Loach's aesthetic approach is naturalistic, both in terms of acting and direction, in the tradition of Allan Clarke and French film-maker Maurice Pialat. The audience is involved but kept in check and only permitted the briefest moments of escapism. But Loach is always holding flashes of directorial brilliance in reserve. The climactic scene of Raining Stones is where a vicious loan shark, Tansey (a terrifyingly real portrayal by Jonathan James) pays a visit to Bob's home while Bob is out and confronts his wife and family. The horror of the episode resides in its documentary feel and it echoes the climactic ending of Loach's seminal 1960s television drama Cathy Come Home. Loach's technical ability is often overlooked, but deserves greater credit for being so understated. Whilst he is not about to apologise for being a polemicist, he will never take Oliver Stone's directorial baseball bat to his audience's heads.
This technique of keeping his powder dry is one of the strongest features of Loach's work. In a similar scene in My Name is Joe he crowns a period of unbearable tension (when the eponymous character confronts the local ganglord) with a moment of explosive violence more shocking and powerful than anything in Cinema since Martin Scorsese's Taxi Driver (1976). The effect is akin to that of a documentary which inadvertently captures something appalling as it happens. Until that moment, nothing in the film prepares you for it.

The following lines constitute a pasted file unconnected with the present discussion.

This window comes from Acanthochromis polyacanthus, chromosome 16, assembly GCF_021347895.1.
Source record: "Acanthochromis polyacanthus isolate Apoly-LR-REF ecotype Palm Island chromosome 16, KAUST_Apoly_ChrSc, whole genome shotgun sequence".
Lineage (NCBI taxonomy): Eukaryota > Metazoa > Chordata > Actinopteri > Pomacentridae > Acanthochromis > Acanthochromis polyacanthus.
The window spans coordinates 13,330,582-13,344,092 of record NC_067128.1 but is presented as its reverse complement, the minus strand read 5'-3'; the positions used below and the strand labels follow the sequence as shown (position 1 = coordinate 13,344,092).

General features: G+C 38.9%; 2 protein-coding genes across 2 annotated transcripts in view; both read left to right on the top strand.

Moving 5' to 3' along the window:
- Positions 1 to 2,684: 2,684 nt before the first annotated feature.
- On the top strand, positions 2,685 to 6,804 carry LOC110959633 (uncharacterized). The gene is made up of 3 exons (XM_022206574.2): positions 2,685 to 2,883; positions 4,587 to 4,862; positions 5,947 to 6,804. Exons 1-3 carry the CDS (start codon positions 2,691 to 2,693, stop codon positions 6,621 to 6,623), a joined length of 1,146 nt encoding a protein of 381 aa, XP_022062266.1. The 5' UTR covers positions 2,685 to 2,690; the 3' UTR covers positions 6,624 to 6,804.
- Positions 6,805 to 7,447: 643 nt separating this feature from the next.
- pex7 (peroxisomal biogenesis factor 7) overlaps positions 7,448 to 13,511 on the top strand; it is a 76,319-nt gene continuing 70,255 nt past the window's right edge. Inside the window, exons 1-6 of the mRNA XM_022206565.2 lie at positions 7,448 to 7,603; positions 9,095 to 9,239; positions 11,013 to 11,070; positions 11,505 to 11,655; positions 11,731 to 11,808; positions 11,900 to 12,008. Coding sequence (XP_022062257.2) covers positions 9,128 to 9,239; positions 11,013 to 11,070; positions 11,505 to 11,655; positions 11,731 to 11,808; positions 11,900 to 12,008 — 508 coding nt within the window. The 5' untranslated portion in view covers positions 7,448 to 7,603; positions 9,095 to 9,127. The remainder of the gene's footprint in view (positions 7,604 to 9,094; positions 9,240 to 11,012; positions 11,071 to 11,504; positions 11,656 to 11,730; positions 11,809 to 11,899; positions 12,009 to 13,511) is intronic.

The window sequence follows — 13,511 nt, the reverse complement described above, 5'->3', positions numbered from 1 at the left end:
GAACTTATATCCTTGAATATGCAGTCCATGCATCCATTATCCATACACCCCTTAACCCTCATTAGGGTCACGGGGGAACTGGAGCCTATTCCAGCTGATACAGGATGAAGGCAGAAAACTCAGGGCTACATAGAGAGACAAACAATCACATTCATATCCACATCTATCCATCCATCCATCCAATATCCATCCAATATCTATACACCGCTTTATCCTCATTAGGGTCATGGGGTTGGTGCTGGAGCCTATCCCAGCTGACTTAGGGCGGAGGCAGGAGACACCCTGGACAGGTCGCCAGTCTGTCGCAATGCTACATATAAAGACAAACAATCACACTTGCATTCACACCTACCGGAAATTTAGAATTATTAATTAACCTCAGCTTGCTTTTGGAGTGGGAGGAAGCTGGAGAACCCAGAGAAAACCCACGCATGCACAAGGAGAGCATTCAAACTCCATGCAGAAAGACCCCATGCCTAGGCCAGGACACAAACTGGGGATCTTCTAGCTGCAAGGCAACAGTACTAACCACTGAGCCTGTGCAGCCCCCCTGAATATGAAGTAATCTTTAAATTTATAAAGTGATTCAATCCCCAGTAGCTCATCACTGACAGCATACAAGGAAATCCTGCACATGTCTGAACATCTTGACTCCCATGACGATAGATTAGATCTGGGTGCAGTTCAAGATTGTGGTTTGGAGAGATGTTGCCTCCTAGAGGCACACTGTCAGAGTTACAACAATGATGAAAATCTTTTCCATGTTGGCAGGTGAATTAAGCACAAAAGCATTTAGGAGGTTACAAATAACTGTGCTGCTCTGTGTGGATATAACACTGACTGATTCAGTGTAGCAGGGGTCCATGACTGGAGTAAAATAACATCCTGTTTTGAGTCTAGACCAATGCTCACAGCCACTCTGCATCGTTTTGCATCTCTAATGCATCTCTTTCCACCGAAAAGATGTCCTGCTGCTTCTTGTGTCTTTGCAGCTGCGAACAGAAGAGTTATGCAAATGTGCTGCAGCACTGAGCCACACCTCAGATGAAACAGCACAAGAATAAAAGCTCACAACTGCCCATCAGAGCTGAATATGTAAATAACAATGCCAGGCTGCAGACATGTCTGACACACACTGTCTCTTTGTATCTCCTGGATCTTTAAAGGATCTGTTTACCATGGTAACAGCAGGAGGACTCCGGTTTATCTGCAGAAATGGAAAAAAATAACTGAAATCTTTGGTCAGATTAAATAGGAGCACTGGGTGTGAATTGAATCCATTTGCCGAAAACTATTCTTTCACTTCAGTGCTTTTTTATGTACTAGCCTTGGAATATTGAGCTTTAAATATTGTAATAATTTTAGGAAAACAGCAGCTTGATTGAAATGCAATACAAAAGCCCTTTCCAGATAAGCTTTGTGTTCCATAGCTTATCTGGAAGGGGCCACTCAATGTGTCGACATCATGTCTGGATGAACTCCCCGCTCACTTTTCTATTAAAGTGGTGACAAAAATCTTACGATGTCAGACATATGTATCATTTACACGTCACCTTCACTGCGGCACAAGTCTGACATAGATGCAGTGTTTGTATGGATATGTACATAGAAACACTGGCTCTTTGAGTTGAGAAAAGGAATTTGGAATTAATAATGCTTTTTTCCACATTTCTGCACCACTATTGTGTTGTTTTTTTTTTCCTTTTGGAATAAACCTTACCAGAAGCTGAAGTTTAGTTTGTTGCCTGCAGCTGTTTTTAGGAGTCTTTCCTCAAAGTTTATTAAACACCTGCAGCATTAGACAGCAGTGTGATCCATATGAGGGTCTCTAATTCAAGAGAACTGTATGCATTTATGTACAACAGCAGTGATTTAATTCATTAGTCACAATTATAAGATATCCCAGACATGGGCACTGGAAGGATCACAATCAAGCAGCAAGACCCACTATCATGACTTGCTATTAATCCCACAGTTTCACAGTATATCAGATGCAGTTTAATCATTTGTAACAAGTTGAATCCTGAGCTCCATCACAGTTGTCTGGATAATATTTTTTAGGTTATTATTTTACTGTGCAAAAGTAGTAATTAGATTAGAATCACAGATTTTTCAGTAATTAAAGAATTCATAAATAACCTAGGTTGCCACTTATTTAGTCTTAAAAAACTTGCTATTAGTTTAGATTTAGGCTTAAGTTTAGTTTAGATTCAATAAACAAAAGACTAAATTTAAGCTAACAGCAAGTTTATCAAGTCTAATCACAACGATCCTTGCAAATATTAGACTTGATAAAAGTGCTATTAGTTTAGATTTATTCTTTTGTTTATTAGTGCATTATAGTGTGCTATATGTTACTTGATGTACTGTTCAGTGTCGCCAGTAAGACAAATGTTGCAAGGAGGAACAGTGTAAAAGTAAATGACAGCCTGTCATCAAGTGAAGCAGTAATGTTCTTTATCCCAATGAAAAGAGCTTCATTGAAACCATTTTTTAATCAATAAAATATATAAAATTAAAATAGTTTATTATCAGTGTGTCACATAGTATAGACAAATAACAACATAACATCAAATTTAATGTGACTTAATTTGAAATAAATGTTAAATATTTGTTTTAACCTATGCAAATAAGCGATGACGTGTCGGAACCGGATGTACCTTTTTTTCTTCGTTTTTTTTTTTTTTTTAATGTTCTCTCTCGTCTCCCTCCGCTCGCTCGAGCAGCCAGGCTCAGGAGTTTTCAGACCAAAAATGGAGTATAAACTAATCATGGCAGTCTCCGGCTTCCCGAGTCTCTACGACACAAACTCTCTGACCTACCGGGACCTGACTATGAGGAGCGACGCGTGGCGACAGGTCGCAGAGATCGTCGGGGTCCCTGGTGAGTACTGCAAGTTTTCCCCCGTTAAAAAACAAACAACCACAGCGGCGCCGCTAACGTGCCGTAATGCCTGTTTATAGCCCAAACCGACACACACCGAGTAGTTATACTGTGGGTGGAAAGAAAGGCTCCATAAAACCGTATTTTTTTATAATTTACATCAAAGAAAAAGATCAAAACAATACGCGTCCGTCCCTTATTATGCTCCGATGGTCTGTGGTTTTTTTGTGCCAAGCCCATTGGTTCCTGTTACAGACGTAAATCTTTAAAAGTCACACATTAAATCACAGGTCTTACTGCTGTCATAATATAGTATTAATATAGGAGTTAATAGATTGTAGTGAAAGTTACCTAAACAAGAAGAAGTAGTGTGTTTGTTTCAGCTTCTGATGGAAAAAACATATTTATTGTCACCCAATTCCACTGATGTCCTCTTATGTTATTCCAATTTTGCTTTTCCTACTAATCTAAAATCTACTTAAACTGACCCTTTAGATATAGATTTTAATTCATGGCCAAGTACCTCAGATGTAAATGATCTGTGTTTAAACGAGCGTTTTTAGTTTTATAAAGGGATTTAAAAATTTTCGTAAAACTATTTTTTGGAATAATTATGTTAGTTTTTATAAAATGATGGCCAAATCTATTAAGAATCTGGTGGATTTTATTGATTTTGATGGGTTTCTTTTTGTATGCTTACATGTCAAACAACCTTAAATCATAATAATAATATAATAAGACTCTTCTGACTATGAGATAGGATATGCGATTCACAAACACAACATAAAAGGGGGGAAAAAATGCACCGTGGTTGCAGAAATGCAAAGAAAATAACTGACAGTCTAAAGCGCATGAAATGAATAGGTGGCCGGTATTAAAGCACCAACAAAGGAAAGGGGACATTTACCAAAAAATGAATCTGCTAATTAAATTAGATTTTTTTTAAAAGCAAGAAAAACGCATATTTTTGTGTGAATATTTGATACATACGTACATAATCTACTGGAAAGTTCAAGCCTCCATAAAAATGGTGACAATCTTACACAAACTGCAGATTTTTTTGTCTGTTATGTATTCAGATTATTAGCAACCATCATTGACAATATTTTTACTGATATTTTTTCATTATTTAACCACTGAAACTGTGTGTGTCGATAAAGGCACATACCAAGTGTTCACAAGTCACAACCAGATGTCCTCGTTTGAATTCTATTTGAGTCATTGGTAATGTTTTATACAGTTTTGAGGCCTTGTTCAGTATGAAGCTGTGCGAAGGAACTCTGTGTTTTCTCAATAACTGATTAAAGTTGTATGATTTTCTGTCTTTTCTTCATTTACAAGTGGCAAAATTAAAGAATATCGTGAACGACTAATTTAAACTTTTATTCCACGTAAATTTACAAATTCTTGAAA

The humour in Raining Stones comes entirely from the reality of the characters' lives and discourse. But far from the idiosyncratic humour of an improvised script by Mike Leigh (who is often misguidedly associated with Loach but whose theatrical style is anathema) Jim Allen's dialogue is beautiful in its mundanity. The audience is allowed to identify with characters who are simply human, not stereotyped, quirky or over-written - only real. This takes enormous skill to pull off and the acting in Raining Stones, in particular from Julie Brown (left) as Anne, Bob's wife, is note-perfect.
Above all, Raining Stones deserves to be remembered because of the clarity of its message, which one sadly feels will be relevant for many years to come. Great Britain, one of the world's most affluent economic superpowers, a country whose greatness was built on the skill and sweat of ordinary hard-working people, is still prepared to tolerate a society where poverty strips people's pride and dignity from them as they simply become victims of "market forces".
Bob's story is not an allegory, it doesn't symbolise a Hollywood-like quest to achieve some loftier dream, it is what it is: he cannot find a job and cannot afford to buy something he feels he should provide for his daughter. The immediacy of this predicament is stomach-churning. The film is a wake-up call for all those who saluted Thatcher's "economic miracle". As it happens the ending of Raining Stones is upbeat, like a ray of sunshine breaking through rainclouds which continue to pass relentlessly overhead.
Raining Stones 101 minutes Director Ken Loach Writer Jim Allen Actors Bruce Jones Ricky Tomlinson Julie Brown Jonathan James Tom Hickey Photography Barry Ackroyd Score Stewart Copeland